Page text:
3. Audit charter is a document approved by the Board of Directors that defines the IT audit function’s responsibility, authority and accountability.
  4. Work program is a series of specific, detailed steps to achieve an audit objective.
  5. Audit plan is a description and schedule of audits to be performed in a certain period of time (ordinarily a year). It includes the areas to be audited, the type of work planned, the high-level objectives and scope of the work and includes other items such as budget, resource allocation, schedule dates, and type of report issued.
  6. Application system is an integrated set of computer programs designed to serve a well-defined function and having specific input, processing, and output activities (e.g., CASA, general ledger, loans and treasury systems).
  7. Operating system is the program that manages all the basic functions and programs in a computer.
  8. General controls are controls, other than application controls, that relate to the environment within which application systems are developed, maintained, and operated, and that are therefore applicable to all the applications at an institution. Like application controls, general controls may be either manual or automated. Examples of general controls include the development and implementation of an IT strategy and an IT security policy, the organization of IT staff to separate conflicting duties and planning for disaster prevention and recovery.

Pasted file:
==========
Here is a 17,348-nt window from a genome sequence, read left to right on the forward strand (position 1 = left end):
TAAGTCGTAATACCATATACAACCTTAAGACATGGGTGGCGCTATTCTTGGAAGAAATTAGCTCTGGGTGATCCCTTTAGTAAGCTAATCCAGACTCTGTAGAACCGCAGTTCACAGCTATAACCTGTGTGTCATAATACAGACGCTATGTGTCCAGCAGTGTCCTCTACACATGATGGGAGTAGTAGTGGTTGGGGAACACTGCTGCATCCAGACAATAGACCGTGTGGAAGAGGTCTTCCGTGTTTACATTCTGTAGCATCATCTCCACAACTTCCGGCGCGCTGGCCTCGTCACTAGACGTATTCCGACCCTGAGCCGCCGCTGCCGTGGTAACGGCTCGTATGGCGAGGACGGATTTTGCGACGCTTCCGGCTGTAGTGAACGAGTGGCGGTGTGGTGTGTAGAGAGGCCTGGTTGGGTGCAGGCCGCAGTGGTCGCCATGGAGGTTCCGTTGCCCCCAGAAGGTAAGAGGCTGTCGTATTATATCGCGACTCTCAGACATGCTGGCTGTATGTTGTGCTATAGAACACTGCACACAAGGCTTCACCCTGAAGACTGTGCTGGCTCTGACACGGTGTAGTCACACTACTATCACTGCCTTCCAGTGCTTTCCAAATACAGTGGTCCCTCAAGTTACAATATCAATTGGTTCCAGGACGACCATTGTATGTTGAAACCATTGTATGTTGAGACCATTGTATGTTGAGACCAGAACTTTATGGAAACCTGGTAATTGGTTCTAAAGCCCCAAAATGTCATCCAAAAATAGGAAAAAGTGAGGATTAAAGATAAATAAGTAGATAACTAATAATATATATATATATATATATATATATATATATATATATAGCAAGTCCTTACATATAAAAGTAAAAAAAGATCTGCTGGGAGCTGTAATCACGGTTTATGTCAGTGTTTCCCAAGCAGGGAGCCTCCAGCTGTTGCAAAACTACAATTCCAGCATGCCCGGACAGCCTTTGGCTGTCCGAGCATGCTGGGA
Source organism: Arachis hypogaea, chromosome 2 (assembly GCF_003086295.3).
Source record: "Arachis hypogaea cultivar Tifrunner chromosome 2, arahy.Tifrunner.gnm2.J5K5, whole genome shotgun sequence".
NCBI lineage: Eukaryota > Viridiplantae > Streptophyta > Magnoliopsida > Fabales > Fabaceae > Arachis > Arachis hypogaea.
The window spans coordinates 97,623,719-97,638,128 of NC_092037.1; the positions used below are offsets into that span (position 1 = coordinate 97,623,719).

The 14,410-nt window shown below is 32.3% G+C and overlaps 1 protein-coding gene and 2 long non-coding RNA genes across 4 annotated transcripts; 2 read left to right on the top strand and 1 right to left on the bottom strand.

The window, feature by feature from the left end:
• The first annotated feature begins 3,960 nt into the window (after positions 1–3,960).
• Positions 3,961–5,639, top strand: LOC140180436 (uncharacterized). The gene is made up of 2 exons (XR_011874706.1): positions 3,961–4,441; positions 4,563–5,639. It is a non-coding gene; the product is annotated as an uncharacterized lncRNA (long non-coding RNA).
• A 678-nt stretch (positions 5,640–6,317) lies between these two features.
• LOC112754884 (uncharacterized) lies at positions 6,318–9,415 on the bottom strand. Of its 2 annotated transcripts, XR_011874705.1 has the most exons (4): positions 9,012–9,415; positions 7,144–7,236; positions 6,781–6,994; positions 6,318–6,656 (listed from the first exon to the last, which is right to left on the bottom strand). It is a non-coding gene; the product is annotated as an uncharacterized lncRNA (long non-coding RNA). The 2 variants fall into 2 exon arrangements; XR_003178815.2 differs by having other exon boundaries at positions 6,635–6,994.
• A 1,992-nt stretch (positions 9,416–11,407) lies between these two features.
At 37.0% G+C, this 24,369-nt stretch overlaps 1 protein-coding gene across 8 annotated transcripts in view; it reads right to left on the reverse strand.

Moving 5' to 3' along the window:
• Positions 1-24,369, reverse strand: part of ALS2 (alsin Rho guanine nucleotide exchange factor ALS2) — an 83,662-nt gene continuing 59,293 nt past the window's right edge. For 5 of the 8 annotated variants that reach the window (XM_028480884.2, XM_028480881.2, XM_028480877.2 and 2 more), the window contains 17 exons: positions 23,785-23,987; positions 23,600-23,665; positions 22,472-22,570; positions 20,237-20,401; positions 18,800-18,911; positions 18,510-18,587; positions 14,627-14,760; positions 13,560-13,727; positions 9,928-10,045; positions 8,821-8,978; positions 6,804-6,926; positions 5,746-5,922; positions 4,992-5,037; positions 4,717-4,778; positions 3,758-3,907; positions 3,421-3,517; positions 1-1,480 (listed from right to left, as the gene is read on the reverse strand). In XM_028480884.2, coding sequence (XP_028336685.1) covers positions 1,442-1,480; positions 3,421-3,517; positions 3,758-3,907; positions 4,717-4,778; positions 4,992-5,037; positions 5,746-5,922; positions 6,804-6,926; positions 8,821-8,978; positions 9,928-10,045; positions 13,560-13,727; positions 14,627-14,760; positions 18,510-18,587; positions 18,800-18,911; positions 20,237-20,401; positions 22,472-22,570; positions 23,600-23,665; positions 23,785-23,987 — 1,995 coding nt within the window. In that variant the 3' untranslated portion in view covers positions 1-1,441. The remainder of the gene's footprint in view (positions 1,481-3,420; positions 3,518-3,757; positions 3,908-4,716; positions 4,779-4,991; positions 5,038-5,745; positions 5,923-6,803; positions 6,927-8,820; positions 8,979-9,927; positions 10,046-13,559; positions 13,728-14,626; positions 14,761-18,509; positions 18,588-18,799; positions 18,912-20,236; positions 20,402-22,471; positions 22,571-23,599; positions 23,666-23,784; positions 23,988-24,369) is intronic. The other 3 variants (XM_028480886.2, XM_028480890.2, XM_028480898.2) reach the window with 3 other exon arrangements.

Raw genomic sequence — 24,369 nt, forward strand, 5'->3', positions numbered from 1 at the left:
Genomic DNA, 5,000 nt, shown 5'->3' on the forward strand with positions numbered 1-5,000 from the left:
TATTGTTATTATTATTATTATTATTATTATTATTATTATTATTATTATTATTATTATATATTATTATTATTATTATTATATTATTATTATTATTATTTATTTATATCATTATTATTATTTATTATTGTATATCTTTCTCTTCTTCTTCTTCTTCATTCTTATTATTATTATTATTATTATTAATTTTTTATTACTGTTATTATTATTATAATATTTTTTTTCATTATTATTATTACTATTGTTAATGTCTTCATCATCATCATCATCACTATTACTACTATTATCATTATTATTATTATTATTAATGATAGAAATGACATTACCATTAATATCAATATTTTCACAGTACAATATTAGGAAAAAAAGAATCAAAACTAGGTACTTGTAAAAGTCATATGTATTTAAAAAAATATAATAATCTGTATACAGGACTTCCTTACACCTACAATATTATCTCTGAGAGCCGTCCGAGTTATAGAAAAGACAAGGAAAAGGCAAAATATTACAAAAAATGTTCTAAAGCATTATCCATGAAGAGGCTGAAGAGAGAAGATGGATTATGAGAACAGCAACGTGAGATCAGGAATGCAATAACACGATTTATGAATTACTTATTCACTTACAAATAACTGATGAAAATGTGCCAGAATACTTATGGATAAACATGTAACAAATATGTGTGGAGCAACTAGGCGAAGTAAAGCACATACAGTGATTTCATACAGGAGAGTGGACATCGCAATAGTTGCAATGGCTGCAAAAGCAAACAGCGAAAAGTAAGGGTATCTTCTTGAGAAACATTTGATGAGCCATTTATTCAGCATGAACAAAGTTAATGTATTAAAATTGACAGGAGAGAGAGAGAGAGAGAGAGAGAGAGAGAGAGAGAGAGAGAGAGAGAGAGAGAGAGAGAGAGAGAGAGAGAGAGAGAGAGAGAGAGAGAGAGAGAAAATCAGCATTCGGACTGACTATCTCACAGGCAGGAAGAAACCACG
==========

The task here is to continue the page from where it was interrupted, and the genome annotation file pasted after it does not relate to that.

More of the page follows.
9. Application controls are controls related to transactions and data within application systems. Application controls ensure the completeness and accuracy of the records and the validity of the entries made resulting from both programmed processing and manual data entry. Examples of application controls include data input validation, agreement of batch totals and encryption of data transmitted.
  10. In general, the contract between the institution and the audit provider may or may not be the same as the engagement letter.